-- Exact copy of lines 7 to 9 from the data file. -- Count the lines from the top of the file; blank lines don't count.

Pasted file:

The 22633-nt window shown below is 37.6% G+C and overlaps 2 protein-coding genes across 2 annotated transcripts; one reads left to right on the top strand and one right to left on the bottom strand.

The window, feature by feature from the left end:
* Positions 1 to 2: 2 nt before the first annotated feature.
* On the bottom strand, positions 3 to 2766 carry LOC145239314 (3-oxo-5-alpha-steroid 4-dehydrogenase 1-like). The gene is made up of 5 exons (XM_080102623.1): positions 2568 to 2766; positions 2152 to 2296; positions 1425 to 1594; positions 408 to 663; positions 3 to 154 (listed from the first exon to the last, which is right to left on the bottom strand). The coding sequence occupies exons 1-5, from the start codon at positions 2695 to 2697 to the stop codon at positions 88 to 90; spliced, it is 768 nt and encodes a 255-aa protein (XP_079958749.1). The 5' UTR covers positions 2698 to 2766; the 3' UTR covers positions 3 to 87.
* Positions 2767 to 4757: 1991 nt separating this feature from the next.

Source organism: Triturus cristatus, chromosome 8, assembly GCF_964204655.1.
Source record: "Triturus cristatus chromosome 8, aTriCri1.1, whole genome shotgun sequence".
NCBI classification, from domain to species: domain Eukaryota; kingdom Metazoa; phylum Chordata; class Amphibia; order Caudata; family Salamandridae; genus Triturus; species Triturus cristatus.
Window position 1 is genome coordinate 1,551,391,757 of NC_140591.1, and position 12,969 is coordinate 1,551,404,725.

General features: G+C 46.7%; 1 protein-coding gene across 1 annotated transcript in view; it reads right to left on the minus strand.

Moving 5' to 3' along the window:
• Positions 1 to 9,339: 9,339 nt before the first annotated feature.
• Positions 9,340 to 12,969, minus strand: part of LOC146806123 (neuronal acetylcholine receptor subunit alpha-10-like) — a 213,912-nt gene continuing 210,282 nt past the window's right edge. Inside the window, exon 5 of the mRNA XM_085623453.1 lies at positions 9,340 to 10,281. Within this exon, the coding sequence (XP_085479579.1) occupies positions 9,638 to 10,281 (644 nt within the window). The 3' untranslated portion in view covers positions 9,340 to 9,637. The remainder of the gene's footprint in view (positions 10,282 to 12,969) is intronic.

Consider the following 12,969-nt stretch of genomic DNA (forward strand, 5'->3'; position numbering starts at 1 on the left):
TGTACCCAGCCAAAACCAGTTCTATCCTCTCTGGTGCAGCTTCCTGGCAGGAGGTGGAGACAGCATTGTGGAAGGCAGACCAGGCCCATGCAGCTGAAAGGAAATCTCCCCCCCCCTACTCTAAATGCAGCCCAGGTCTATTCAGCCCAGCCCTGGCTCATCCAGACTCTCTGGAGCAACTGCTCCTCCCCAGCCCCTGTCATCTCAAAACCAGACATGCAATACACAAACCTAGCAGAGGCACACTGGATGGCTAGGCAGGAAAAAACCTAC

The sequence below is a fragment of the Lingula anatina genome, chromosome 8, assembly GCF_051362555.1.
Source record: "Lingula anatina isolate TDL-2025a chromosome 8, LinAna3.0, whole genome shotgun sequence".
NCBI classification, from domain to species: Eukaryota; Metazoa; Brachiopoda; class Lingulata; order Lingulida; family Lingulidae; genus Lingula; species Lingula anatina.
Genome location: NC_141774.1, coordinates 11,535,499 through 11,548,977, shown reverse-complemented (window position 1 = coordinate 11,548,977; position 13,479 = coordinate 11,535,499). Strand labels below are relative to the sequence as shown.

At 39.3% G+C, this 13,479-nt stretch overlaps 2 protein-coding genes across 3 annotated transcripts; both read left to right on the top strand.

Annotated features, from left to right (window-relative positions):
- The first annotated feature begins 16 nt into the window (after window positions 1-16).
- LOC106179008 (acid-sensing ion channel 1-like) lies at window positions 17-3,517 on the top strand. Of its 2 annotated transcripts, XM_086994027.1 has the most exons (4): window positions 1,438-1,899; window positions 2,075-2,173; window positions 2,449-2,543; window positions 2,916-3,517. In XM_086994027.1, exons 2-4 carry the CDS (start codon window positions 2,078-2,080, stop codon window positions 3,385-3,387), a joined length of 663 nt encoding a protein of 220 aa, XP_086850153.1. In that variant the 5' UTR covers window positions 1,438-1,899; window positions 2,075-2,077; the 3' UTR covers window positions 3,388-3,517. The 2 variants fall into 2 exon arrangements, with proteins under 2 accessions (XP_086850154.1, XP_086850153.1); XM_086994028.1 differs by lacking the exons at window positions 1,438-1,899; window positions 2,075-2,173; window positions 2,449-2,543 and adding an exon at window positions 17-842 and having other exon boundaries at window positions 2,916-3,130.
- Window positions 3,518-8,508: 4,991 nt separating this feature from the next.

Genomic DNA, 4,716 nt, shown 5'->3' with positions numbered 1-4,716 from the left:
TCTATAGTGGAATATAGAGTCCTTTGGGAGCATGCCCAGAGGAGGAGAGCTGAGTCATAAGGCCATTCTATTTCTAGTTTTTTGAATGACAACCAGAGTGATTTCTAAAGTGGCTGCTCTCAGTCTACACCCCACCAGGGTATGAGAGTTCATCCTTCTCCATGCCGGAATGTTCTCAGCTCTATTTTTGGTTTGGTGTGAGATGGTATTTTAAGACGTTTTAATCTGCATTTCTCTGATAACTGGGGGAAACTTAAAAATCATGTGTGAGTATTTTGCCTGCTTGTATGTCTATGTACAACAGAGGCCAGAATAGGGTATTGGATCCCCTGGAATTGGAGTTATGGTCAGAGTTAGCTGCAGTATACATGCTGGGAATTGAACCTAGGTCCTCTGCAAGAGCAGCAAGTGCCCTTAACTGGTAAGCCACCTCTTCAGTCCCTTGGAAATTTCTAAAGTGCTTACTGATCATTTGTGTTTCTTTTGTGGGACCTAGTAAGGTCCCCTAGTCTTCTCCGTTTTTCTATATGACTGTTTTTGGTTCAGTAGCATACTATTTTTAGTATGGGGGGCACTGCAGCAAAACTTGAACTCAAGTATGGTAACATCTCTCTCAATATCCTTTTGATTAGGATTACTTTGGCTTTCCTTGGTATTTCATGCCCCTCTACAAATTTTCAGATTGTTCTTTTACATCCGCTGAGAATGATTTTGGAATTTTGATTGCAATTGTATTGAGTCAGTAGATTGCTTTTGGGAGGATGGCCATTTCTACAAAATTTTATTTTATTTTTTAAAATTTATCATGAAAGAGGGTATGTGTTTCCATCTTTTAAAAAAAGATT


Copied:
Source record: "Triturus cristatus chromosome 8, aTriCri1.1, whole genome shotgun sequence".
NCBI classification, from domain to species: domain Eukaryota; kingdom Metazoa; phylum Chordata; class Amphibia; order Caudata; family Salamandridae; genus Triturus; species Triturus cristatus.
Window position 1 is genome coordinate 1,551,391,757 of NC_140591.1, and position 12,969 is coordinate 1,551,404,725.